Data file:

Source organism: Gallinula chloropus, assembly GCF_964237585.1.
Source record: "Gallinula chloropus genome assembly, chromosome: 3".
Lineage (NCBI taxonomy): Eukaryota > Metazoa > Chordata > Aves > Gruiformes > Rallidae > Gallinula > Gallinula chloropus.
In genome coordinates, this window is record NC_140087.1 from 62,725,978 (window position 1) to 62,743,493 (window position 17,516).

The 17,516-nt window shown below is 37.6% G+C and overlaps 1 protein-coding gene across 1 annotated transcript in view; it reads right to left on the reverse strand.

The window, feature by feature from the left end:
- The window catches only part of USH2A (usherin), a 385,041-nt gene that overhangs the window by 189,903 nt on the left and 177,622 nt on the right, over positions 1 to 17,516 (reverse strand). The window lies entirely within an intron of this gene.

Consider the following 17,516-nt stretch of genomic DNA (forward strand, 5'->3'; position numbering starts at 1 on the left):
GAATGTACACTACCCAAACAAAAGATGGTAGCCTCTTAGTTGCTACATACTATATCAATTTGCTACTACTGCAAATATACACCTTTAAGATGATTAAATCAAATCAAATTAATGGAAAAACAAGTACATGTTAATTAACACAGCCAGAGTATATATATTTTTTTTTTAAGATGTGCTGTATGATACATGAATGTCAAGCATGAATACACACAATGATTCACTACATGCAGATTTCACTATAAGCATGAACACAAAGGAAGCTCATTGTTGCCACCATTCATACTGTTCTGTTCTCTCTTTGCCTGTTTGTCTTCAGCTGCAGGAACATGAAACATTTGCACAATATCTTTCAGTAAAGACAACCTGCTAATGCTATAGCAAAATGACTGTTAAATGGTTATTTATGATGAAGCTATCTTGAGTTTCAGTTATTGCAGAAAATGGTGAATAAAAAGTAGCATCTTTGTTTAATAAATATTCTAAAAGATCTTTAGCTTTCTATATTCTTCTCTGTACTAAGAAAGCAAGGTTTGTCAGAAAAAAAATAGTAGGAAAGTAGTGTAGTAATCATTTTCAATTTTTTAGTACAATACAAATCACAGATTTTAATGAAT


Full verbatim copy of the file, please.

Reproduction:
Source organism: Gallinula chloropus, assembly GCF_964237585.1.
Source record: "Gallinula chloropus genome assembly, chromosome: 3".
Lineage (NCBI taxonomy): Eukaryota > Metazoa > Chordata > Aves > Gruiformes > Rallidae > Gallinula > Gallinula chloropus.
In genome coordinates, this window is record NC_140087.1 from 62,725,978 (window position 1) to 62,743,493 (window position 17,516).

The 17,516-nt window shown below is 37.6% G+C and overlaps 1 protein-coding gene across 1 annotated transcript in view; it reads right to left on the reverse strand.

The window, feature by feature from the left end:
- The window catches only part of USH2A (usherin), a 385,041-nt gene that overhangs the window by 189,903 nt on the left and 177,622 nt on the right, over positions 1 to 17,516 (reverse strand). The window lies entirely within an intron of this gene.

Consider the following 17,516-nt stretch of genomic DNA (forward strand, 5'->3'; position numbering starts at 1 on the left):
GAATGTACACTACCCAAACAAAAGATGGTAGCCTCTTAGTTGCTACATACTATATCAATTTGCTACTACTGCAAATATACACCTTTAAGATGATTAAATCAAATCAAATTAATGGAAAAACAAGTACATGTTAATTAACACAGCCAGAGTATATATATTTTTTTTTTAAGATGTGCTGTATGATACATGAATGTCAAGCATGAATACACACAATGATTCACTACATGCAGATTTCACTATAAGCATGAACACAAAGGAAGCTCATTGTTGCCACCATTCATACTGTTCTGTTCTCTCTTTGCCTGTTTGTCTTCAGCTGCAGGAACATGAAACATTTGCACAATATCTTTCAGTAAAGACAACCTGCTAATGCTATAGCAAAATGACTGTTAAATGGTTATTTATGATGAAGCTATCTTGAGTTTCAGTTATTGCAGAAAATGGTGAATAAAAAGTAGCATCTTTGTTTAATAAATATTCTAAAAGATCTTTAGCTTTCTATATTCTTCTCTGTACTAAGAAAGCAAGGTTTGTCAGAAAAAAAATAGTAGGAAAGTAGTGTAGTAATCATTTTCAATTTTTTAGTACAATACAAATCACAGATTTTAATGAAT